In May 2015, S&T welcomed Chief Scientist Dr. Kevin Brown to the senior management team. Dr. Brown and the newly reinvigorated Office of the Chief Scientist (OCS) will provide new ways to monitor technology advancement (both within and outside S&T) and to capitalize on these technology advancements at a rapid pace. This work allows S&T as a whole to enhance its impact on DHS’s mission to protect Americans and our homeland. I want to take a moment to highlight a few of the OCS initiatives gaining momentum and having impact across S&T.
OCS applies a scientifically sound, ‘big data’ analysis approach to support our investment, portfolio management, and partnership decision making. By tackling the challenge of improving our internal data quality and coverage and combining it with technology innovation data from around the world, we can drive the right technology development for homeland security. They are applying some of the most promising anticipatory analytic methods developed at places like the Intelligence Advanced Research Projects Activity to help anticipate rather than react to events and technical innovations; and we’ve hired a Chief Analytics Officer to lead this work.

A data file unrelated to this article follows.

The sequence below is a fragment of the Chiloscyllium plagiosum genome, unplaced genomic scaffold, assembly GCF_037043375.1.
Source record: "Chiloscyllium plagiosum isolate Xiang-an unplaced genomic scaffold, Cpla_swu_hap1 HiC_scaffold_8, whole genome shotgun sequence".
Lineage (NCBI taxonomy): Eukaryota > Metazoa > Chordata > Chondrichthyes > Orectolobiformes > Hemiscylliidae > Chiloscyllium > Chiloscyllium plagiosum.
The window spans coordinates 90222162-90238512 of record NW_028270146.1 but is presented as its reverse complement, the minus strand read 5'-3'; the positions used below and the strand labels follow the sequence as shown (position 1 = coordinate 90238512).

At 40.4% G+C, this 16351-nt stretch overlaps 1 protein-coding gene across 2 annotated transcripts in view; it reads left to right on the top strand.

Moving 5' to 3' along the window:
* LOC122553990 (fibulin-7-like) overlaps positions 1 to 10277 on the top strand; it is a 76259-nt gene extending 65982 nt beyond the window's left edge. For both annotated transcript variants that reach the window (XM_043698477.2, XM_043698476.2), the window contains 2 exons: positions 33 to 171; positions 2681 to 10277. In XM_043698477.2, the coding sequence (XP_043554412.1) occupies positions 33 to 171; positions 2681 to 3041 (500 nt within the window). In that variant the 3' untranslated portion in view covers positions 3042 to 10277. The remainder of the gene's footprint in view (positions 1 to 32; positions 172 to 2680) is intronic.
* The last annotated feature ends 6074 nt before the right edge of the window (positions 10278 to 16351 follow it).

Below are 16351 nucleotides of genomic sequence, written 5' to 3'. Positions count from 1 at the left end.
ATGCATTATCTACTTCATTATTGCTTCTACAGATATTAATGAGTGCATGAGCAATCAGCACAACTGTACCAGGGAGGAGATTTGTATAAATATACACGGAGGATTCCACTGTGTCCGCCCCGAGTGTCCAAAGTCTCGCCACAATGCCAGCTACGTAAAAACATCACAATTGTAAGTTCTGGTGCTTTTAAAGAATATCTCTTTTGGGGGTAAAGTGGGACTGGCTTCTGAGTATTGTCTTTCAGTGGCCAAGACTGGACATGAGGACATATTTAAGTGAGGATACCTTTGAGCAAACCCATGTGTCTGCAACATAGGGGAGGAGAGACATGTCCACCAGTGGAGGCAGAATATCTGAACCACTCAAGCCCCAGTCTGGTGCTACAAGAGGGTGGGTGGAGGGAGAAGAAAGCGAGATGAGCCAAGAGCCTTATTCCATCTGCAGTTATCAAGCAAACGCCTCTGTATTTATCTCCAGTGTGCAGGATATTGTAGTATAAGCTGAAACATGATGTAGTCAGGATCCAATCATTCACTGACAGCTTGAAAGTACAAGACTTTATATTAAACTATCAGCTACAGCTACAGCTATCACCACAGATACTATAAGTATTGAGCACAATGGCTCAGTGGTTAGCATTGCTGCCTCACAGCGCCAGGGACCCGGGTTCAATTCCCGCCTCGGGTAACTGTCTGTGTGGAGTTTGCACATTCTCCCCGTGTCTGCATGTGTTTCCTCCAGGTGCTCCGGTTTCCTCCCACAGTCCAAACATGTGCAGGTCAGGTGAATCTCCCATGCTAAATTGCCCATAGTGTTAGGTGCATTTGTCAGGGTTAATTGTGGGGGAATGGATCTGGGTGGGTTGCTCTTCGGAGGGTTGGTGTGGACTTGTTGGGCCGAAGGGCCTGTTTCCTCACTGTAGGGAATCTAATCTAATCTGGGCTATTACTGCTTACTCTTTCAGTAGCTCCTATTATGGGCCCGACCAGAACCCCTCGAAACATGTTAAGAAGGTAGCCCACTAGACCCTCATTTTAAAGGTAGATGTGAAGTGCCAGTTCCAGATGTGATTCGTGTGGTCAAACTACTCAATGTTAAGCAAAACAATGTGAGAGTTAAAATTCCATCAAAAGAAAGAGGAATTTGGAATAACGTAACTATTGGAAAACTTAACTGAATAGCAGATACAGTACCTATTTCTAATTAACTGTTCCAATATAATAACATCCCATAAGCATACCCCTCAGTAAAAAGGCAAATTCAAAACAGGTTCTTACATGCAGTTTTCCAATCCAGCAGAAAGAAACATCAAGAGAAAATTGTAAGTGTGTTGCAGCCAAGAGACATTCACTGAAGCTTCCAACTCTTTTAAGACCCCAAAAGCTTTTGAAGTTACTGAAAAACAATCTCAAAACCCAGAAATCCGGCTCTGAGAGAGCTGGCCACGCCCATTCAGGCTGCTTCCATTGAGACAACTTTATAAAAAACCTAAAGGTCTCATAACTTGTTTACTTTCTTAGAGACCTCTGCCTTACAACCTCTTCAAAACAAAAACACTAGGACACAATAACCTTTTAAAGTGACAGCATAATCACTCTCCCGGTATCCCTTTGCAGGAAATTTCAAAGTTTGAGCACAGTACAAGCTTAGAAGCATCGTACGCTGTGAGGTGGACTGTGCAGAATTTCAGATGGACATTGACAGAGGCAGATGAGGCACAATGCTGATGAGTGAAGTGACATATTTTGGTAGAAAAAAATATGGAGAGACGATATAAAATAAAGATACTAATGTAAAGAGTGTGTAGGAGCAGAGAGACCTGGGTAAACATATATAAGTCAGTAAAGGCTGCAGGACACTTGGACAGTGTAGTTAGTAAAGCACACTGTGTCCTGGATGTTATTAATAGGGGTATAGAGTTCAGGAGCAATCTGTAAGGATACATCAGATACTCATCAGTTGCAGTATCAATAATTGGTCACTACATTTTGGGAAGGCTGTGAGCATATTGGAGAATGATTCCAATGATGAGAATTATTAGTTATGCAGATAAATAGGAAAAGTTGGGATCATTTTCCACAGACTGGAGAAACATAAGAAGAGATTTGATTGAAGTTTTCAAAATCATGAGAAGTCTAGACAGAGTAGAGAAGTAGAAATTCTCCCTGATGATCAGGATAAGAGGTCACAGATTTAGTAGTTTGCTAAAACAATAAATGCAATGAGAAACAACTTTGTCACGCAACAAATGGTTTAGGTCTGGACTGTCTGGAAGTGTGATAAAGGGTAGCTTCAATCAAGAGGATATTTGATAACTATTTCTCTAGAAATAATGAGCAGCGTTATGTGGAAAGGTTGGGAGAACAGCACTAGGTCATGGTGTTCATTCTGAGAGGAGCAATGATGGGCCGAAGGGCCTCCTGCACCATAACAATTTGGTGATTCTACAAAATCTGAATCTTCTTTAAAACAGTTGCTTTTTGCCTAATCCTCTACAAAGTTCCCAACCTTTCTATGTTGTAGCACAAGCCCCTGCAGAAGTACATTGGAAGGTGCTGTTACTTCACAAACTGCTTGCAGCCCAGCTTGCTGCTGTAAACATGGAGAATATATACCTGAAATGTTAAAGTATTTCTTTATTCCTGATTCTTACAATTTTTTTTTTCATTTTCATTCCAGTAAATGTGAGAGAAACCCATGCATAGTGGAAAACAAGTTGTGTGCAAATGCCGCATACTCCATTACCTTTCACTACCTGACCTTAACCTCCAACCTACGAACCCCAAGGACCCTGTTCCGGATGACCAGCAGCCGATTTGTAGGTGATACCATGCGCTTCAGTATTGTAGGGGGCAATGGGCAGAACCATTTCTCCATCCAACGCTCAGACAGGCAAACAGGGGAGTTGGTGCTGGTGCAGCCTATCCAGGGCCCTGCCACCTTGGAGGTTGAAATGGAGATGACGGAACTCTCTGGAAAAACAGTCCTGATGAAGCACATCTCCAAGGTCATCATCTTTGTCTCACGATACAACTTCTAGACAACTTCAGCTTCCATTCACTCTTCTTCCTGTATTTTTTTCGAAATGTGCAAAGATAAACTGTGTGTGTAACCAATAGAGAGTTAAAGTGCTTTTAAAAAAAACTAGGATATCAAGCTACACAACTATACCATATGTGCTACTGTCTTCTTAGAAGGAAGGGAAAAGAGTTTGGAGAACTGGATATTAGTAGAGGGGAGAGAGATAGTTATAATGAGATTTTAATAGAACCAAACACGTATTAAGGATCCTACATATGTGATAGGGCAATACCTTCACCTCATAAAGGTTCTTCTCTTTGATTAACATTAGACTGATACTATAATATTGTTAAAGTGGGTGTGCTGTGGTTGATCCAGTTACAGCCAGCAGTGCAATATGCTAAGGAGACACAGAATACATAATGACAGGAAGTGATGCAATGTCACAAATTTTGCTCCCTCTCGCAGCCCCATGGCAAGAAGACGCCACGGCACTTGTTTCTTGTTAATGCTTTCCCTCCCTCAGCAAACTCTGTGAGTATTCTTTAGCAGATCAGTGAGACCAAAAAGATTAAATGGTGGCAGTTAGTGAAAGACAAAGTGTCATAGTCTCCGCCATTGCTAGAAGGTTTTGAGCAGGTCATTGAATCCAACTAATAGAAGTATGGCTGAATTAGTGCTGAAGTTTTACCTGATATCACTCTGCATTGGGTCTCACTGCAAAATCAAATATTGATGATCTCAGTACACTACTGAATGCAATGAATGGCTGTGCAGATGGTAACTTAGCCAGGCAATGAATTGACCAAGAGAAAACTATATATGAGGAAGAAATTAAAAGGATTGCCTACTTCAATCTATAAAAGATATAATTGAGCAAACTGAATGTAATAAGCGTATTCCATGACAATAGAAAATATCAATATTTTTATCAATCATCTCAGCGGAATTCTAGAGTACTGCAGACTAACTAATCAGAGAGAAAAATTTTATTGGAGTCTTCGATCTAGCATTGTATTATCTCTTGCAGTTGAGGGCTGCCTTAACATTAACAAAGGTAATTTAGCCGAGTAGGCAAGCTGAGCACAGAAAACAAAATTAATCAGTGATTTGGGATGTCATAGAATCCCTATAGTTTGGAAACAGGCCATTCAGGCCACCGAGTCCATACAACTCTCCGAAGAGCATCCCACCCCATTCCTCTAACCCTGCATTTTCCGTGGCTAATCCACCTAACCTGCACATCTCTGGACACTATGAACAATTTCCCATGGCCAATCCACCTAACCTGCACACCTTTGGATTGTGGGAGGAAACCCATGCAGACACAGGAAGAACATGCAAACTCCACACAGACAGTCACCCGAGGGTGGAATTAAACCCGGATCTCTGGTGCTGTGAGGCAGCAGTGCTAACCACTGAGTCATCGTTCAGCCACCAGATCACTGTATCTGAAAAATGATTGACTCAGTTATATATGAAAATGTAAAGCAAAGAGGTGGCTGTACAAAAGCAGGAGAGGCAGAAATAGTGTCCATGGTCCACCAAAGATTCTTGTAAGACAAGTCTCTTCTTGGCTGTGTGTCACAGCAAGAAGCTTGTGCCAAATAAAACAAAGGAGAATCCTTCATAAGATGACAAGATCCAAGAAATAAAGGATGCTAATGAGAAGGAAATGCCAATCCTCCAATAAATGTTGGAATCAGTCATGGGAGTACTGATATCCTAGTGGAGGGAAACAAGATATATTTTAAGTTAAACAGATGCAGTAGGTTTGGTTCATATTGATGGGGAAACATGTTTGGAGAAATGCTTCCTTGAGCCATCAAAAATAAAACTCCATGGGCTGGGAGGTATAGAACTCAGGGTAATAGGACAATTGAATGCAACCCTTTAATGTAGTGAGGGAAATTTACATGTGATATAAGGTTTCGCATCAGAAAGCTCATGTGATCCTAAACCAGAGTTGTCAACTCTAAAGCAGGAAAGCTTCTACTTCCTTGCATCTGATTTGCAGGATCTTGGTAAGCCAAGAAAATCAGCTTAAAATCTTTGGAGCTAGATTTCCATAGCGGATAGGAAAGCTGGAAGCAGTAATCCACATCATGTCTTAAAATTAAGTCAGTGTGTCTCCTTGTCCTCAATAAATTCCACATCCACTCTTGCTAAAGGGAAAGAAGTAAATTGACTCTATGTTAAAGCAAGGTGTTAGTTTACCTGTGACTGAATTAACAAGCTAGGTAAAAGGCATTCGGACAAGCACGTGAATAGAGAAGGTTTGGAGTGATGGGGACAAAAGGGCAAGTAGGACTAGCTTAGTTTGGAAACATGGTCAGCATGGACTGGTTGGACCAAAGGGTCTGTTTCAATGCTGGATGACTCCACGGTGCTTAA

The innovation landscape is rapidly changing, and determining the right mix of basic research, applied research, development, partnering, and scanning of the technical landscape for technology adoption is a challenging equation. One study OCS is leading, explores best practices in effectively using a mix of these modes of investment in the private and public sector to maximize the impact of S&T’s investments. This type of focused strategic planning and study capability to anticipate future needs will continue to be a valuable asset for years to come.
Assisting S&T in fostering innovative solutions for high-priority challenges is a key responsibility for the Chief Scientist and OCS. An important current initiative is defining the technical framework to measure and enhance DHS’s ability to mitigate the threat of small unmanned aerial systems. Looking forward, I expect OCS to work across all elements of S&T to rapidly and efficiently leverage existing technology via integrated prototypes to meet high-priority, short-term component needs. The effectiveness of this rapid response prototype team will be evaluated to see if it is making the desired impact on DHS’s mission and will be continued and expanded, if appropriate. This effort will complement our enduring commitment to longer-term research and development to meet homeland security requirements and fill identified gaps.
Dr. Reginald Brothers
Under Secretary for Science and Technology